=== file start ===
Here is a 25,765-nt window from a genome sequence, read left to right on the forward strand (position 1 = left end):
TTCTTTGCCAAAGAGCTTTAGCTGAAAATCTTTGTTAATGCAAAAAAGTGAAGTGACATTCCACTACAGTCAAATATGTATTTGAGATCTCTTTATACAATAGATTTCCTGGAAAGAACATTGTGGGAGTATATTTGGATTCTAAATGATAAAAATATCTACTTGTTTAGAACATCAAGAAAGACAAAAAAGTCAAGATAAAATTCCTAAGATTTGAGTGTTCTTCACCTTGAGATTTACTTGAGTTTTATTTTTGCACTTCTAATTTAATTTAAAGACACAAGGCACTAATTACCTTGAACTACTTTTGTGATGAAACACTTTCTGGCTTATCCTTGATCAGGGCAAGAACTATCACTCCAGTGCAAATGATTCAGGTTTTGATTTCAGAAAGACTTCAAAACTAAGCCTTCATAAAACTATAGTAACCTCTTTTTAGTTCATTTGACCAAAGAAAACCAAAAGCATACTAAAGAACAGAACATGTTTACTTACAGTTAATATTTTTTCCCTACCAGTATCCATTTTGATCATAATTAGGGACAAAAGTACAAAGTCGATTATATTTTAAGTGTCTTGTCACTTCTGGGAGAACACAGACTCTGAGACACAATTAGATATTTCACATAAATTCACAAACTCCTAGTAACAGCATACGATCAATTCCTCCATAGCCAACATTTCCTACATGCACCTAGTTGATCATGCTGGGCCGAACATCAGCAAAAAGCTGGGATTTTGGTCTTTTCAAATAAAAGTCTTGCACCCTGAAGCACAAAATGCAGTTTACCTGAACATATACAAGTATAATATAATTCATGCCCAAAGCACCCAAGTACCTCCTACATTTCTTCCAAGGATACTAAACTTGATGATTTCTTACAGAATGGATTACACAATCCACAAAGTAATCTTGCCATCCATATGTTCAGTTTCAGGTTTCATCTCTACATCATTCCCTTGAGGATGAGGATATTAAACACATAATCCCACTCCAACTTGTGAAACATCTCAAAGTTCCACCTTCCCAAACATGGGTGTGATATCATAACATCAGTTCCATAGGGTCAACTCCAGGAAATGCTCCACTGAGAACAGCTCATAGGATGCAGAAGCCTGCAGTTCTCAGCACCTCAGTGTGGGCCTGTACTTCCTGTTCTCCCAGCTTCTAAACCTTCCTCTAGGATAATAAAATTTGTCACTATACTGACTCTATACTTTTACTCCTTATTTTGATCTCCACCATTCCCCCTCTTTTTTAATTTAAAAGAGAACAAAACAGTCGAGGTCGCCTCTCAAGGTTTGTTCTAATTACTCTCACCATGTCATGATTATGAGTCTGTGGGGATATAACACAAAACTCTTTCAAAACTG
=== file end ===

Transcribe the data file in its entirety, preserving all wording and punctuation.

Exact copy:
Here is a 25,765-nt window from a genome sequence, read left to right on the forward strand (position 1 = left end):
TTCTTTGCCAAAGAGCTTTAGCTGAAAATCTTTGTTAATGCAAAAAAGTGAAGTGACATTCCACTACAGTCAAATATGTATTTGAGATCTCTTTATACAATAGATTTCCTGGAAAGAACATTGTGGGAGTATATTTGGATTCTAAATGATAAAAATATCTACTTGTTTAGAACATCAAGAAAGACAAAAAAGTCAAGATAAAATTCCTAAGATTTGAGTGTTCTTCACCTTGAGATTTACTTGAGTTTTATTTTTGCACTTCTAATTTAATTTAAAGACACAAGGCACTAATTACCTTGAACTACTTTTGTGATGAAACACTTTCTGGCTTATCCTTGATCAGGGCAAGAACTATCACTCCAGTGCAAATGATTCAGGTTTTGATTTCAGAAAGACTTCAAAACTAAGCCTTCATAAAACTATAGTAACCTCTTTTTAGTTCATTTGACCAAAGAAAACCAAAAGCATACTAAAGAACAGAACATGTTTACTTACAGTTAATATTTTTTCCCTACCAGTATCCATTTTGATCATAATTAGGGACAAAAGTACAAAGTCGATTATATTTTAAGTGTCTTGTCACTTCTGGGAGAACACAGACTCTGAGACACAATTAGATATTTCACATAAATTCACAAACTCCTAGTAACAGCATACGATCAATTCCTCCATAGCCAACATTTCCTACATGCACCTAGTTGATCATGCTGGGCCGAACATCAGCAAAAAGCTGGGATTTTGGTCTTTTCAAATAAAAGTCTTGCACCCTGAAGCACAAAATGCAGTTTACCTGAACATATACAAGTATAATATAATTCATGCCCAAAGCACCCAAGTACCTCCTACATTTCTTCCAAGGATACTAAACTTGATGATTTCTTACAGAATGGATTACACAATCCACAAAGTAATCTTGCCATCCATATGTTCAGTTTCAGGTTTCATCTCTACATCATTCCCTTGAGGATGAGGATATTAAACACATAATCCCACTCCAACTTGTGAAACATCTCAAAGTTCCACCTTCCCAAACATGGGTGTGATATCATAACATCAGTTCCATAGGGTCAACTCCAGGAAATGCTCCACTGAGAACAGCTCATAGGATGCAGAAGCCTGCAGTTCTCAGCACCTCAGTGTGGGCCTGTACTTCCTGTTCTCCCAGCTTCTAAACCTTCCTCTAGGATAATAAAATTTGTCACTATACTGACTCTATACTTTTACTCCTTATTTTGATCTCCACCATTCCCCCTCTTTTTTAATTTAAAAGAGAACAAAACAGTCGAGGTCGCCTCTCAAGGTTTGTTCTAATTACTCTCACCATGTCATGATTATGAGTCTGTGGGGATATAACACAAAACTCTTTCAAAACTG